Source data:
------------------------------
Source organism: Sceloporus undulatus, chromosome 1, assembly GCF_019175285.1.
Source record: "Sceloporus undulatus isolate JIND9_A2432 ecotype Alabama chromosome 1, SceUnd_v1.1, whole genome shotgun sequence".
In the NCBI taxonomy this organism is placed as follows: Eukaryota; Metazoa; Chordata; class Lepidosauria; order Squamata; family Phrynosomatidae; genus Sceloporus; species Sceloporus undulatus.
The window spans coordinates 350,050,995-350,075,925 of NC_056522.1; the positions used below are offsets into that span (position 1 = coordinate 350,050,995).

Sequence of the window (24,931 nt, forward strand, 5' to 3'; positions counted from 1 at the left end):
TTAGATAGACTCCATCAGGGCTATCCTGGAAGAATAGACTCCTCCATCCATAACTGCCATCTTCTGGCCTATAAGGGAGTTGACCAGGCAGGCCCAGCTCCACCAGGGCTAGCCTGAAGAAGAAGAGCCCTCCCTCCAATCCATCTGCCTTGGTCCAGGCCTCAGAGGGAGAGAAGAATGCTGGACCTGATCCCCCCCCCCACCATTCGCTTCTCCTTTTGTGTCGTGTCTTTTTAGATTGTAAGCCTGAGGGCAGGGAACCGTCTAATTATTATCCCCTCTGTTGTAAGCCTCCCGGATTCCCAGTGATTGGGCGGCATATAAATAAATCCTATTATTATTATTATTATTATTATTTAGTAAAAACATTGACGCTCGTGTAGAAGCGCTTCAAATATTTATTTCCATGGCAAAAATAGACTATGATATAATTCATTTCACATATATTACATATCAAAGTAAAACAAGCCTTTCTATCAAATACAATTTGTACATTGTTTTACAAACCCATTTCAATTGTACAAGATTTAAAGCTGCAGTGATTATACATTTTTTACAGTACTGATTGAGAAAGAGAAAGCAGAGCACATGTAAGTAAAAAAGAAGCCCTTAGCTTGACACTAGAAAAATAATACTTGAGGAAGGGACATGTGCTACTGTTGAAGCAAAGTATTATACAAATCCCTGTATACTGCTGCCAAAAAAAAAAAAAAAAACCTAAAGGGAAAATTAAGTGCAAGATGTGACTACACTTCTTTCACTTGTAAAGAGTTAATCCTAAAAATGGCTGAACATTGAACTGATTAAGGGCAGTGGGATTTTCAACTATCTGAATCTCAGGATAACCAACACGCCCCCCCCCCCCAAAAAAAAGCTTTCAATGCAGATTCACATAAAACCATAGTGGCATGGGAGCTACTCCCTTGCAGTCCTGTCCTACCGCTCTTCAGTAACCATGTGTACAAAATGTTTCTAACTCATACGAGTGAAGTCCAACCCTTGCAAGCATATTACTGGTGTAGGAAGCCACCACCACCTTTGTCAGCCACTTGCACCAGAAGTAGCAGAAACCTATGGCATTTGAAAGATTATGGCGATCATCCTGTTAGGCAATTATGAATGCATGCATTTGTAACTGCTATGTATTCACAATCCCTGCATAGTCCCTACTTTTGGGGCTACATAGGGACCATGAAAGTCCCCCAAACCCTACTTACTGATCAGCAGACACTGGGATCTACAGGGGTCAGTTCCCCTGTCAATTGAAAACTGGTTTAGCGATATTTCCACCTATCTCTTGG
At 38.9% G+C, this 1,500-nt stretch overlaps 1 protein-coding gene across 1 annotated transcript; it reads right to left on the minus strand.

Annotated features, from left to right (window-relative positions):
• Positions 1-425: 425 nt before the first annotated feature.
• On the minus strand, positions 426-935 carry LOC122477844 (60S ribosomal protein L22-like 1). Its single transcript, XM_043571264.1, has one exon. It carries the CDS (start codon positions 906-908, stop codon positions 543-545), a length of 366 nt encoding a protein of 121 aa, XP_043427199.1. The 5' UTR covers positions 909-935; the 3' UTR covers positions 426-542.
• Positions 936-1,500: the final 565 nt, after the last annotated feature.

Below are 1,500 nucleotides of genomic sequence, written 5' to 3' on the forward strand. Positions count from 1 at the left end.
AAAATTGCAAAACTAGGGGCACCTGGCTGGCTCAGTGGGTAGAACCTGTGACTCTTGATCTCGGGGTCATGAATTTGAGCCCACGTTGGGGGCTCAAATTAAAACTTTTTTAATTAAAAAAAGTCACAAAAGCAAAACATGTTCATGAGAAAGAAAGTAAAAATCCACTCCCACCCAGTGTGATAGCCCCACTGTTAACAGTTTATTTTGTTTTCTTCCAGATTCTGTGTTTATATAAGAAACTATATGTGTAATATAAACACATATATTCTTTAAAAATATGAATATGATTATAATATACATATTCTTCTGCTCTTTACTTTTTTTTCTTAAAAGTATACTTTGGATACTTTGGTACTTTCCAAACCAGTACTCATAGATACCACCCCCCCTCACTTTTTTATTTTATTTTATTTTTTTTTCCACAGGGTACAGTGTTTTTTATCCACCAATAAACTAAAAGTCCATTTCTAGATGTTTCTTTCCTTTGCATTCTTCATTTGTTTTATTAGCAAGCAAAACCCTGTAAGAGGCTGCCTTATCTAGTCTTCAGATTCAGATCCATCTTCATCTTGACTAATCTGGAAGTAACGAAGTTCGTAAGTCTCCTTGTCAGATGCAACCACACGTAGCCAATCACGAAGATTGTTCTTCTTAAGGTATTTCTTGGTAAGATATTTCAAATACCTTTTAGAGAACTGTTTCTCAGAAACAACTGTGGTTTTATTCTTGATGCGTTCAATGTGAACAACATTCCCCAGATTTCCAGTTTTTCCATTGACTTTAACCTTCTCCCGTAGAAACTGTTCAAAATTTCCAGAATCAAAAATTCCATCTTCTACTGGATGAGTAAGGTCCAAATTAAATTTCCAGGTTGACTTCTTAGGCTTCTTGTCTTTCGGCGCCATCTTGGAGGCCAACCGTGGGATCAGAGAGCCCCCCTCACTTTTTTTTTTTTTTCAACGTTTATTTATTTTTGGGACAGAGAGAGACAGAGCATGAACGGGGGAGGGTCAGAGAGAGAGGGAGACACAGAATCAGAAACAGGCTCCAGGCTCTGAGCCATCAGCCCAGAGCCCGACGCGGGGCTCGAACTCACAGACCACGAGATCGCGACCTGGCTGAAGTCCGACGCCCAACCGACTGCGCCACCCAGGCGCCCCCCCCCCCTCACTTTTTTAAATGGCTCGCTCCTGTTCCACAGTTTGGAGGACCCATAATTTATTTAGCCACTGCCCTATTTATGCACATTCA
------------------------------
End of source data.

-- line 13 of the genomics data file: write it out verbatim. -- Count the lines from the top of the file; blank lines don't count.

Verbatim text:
AAAATTGCAAAACTAGGGGCACCTGGCTGGCTCAGTGGGTAGAACCTGTGACTCTTGATCTCGGGGTCATGAATTTGAGCCCACGTTGGGGGCTCAAATTAAAACTTTTTTAATTAAAAAAAGTCACAAAAGCAAAACATGTTCATGAGAAAGAAAGTAAAAATCCACTCCCACCCAGTGTGATAGCCCCACTGTTAACAGTTTATTTTGTTTTCTTCCAGATTCTGTGTTTATATAAGAAACTATATGTGTAATATAAACACATATATTCTTTAAAAATATGAATATGATTATAATATACATATTCTTCTGCTCTTTACTTTTTTTTCTTAAAAGTATACTTTGGATACTTTGGTACTTTCCAAACCAGTACTCATAGATACCACCCCCCCTCACTTTTTTATTTTATTTTATTTTTTTTTCCACAGGGTACAGTGTTTTTTATCCACCAATAAACTAAAAGTCCATTTCTAGATGTTTCTTTCCTTTGCATTCTTCATTTGTTTTATTAGCAAGCAAAACCCTGTAAGAGGCTGCCTTATCTAGTCTTCAGATTCAGATCCATCTTCATCTTGACTAATCTGGAAGTAACGAAGTTCGTAAGTCTCCTTGTCAGATGCAACCACACGTAGCCAATCACGAAGATTGTTCTTCTTAAGGTATTTCTTGGTAAGATATTTCAAATACCTTTTAGAGAACTGTTTCTCAGAAACAACTGTGGTTTTATTCTTGATGCGTTCAATGTGAACAACATTCCCCAGATTTCCAGTTTTTCCATTGACTTTAACCTTCTCCCGTAGAAACTGTTCAAAATTTCCAGAATCAAAAATTCCATCTTCTACTGGATGAGTAAGGTCCAAATTAAATTTCCAGGTTGACTTCTTAGGCTTCTTGTCTTTCGGCGCCATCTTGGAGGCCAACCGTGGGATCAGAGAGCCCCCCTCACTTTTTTTTTTTTTTCAACGTTTATTTATTTTTGGGACAGAGAGAGACAGAGCATGAACGGGGGAGGGTCAGAGAGAGAGGGAGACACAGAATCAGAAACAGGCTCCAGGCTCTGAGCCATCAGCCCAGAGCCCGACGCGGGGCTCGAACTCACAGACCACGAGATCGCGACCTGGCTGAAGTCCGACGCCCAACCGACTGCGCCACCCAGGCGCCCCCCCCCCCTCACTTTTTTAAATGGCTCGCTCCTGTTCCACAGTTTGGAGGACCCATAATTTATTTAGCCACTGCCCTATTTATGCACATTCA